Grab your woolly hats and marigolds girls: It’s the Heath’s New Year swim

While most Londoners were in bed nursing hangovers, Hampstead’s hardy womenfolk were plunging into icy waters.

The New Year’s Day swim is a Hampstead Heath tradition dating back to the 1980s.

Last year was the coldest in memory with near-frozen waters. But this year, the mercury reached a balmy six degrees – luring unsuspecting novices into thinking the waters would be warm.

“It was like a thousand icicles,” said New Barnet resident Marion Firth. “I’ve been here on a hot summer’s day but I hadn’t experienced the New Year’s Day swim.”

“It literally burns,” added lifeguard and opera singer Camilla Ball. “Pretty soon you can’t feel your hands and feet which is why people wear gloves and boots. Personally, I don’t dive in below seven degrees – it’s too much of a shock for the body.”

After initial gasps and prayers, hoots and squeals, beaming swimmers admitted the shock was worth it.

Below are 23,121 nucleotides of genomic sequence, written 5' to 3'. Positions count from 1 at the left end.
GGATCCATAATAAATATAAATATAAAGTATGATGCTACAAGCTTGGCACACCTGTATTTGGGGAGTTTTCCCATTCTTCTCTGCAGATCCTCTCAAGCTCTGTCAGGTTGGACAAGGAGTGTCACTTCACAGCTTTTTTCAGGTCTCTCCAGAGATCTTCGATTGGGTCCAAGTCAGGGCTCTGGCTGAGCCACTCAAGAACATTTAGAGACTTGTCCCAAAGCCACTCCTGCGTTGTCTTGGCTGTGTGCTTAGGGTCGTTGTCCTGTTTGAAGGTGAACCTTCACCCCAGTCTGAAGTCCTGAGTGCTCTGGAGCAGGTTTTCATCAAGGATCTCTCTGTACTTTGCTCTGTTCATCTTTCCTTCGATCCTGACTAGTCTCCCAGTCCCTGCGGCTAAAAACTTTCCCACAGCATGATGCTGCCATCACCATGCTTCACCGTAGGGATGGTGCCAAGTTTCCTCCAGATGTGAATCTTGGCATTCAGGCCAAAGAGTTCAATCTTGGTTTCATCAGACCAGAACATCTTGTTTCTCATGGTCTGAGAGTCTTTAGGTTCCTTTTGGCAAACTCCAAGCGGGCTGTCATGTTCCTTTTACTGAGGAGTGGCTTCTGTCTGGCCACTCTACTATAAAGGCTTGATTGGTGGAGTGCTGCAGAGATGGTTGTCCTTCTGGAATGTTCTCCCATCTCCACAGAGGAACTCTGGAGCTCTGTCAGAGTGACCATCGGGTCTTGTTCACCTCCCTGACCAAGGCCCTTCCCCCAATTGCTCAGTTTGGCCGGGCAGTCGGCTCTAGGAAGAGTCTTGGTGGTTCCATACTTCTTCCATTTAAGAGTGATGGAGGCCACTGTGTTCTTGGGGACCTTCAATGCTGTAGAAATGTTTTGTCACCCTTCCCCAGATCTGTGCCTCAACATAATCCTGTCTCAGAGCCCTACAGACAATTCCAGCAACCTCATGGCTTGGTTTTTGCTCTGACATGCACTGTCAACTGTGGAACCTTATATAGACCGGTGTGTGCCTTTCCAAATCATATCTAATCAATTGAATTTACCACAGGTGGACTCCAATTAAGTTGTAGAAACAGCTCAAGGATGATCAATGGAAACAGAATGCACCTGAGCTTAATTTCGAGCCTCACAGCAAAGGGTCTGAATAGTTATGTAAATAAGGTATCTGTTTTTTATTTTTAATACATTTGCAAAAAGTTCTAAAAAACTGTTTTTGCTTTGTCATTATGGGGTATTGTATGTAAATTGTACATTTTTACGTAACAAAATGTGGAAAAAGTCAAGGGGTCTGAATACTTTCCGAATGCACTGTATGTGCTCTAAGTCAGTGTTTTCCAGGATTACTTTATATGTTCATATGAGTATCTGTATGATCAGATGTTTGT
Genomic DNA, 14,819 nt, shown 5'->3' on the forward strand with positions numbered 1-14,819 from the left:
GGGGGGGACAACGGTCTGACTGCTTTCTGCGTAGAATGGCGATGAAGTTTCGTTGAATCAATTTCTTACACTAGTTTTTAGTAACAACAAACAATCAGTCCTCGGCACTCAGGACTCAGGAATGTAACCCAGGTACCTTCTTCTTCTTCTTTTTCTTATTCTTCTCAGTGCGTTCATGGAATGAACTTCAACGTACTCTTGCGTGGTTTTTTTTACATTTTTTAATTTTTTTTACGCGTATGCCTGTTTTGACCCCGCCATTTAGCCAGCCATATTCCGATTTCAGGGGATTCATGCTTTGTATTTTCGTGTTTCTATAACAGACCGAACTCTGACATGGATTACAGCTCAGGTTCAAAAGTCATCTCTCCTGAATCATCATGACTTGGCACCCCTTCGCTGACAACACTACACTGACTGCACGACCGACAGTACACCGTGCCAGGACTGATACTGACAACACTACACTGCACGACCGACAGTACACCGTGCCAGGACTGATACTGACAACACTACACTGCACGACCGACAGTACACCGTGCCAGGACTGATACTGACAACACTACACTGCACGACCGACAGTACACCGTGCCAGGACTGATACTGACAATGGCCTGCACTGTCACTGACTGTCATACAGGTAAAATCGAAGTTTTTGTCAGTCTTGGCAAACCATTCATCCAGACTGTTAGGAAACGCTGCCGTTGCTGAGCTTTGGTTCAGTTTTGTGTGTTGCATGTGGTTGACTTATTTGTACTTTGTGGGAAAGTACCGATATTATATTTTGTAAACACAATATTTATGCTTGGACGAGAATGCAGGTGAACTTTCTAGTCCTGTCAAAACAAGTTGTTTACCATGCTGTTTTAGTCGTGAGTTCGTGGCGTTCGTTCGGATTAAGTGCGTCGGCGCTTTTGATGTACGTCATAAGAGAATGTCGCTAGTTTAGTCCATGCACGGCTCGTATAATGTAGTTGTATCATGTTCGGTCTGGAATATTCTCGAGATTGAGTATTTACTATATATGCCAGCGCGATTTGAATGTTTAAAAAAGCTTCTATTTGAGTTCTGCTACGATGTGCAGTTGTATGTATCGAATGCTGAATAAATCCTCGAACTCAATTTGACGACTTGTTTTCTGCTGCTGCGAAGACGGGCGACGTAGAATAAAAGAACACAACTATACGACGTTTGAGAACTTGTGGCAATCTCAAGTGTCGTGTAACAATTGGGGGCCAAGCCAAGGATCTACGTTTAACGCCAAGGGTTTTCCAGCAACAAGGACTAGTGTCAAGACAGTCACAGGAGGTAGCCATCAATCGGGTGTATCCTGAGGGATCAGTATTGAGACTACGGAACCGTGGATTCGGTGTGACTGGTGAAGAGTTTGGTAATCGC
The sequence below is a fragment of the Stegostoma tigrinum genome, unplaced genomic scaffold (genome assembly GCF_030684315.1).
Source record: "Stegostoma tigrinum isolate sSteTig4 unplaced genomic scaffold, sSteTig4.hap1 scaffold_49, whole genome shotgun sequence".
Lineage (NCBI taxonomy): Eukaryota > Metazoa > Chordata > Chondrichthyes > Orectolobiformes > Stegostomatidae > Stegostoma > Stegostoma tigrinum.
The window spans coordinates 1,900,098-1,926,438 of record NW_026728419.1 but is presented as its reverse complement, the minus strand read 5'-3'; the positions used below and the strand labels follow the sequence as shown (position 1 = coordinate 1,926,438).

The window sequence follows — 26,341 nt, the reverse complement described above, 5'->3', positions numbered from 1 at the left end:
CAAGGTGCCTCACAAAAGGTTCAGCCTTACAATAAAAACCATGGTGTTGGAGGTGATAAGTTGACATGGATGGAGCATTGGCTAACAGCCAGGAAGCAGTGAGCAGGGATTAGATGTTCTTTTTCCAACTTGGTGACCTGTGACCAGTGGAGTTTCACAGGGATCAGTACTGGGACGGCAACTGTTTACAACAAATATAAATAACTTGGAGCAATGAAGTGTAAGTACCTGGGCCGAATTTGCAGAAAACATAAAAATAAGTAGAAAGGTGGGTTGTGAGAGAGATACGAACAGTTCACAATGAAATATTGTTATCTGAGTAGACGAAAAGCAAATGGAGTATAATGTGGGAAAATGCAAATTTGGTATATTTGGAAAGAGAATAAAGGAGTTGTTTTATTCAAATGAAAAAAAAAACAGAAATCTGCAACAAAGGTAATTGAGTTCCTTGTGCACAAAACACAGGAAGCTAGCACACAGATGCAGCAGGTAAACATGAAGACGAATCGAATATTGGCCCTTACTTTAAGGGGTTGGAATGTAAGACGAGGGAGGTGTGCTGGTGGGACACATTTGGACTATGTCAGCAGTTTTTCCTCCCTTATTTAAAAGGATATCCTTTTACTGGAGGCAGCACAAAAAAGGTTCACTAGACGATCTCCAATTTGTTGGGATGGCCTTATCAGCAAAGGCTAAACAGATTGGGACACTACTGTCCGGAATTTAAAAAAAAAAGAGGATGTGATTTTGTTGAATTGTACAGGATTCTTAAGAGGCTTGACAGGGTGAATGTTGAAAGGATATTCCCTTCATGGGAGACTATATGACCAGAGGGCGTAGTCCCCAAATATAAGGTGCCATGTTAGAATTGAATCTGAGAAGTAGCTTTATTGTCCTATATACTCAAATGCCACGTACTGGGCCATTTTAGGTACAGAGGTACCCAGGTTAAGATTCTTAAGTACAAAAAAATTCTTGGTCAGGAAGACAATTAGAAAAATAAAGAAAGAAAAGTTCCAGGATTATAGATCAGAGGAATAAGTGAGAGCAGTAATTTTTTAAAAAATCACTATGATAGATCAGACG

“It’s so invigorating. It makes you feel fantastic afterwards,” said Mrs Firth.

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“It’s a great way to start the year,” added Miss Ball.

Crowds of Heath walkers watched from afar – mystified by the valiant ladies’ antics. But for the growing band of pond devotees, the allure of the outdoor plunge is clear.

“A lot of people who come here say it’s changed their life,” said Tulay Denirtas. “The peace and the space is totally unique and it’s liberating.”

“There’s so many strong women here, full of bravery and willingness to take on challenges,” said Penny Green from Clerkenwell.

The ponds have a reputation for attracting the eminent and the wacky from Hampstead and Highgate.

While some swimmers gingerly lowered themselves in and made an immediate dash for the steps, others swam several laps or lay back and contemplated the scenery and the wildlife.

One lady wore kitchen marigolds to swim and another wore a bobble hat, while others followed certain rituals after the event.

Swimming buddies Diane Thomas and Clare Bennett-Carter from Queen’s Park and Willesden revealed that post-swim bliss started with getting changed standing in a bucket of hot water and drinking tea before going home to slow-cooked porridge with maple syrup.

More than 50 ladies celebrated their exertions with mulled wine and festive treats in the outdoor gazebo party hosted by the Kenwood Ladies’ Pond Association (KLPA). “Every year it is the same and yet different,” said KLPA committee member Margaret Dickinson.

“This year we’re very pleased to have had so many first-time swimmers.”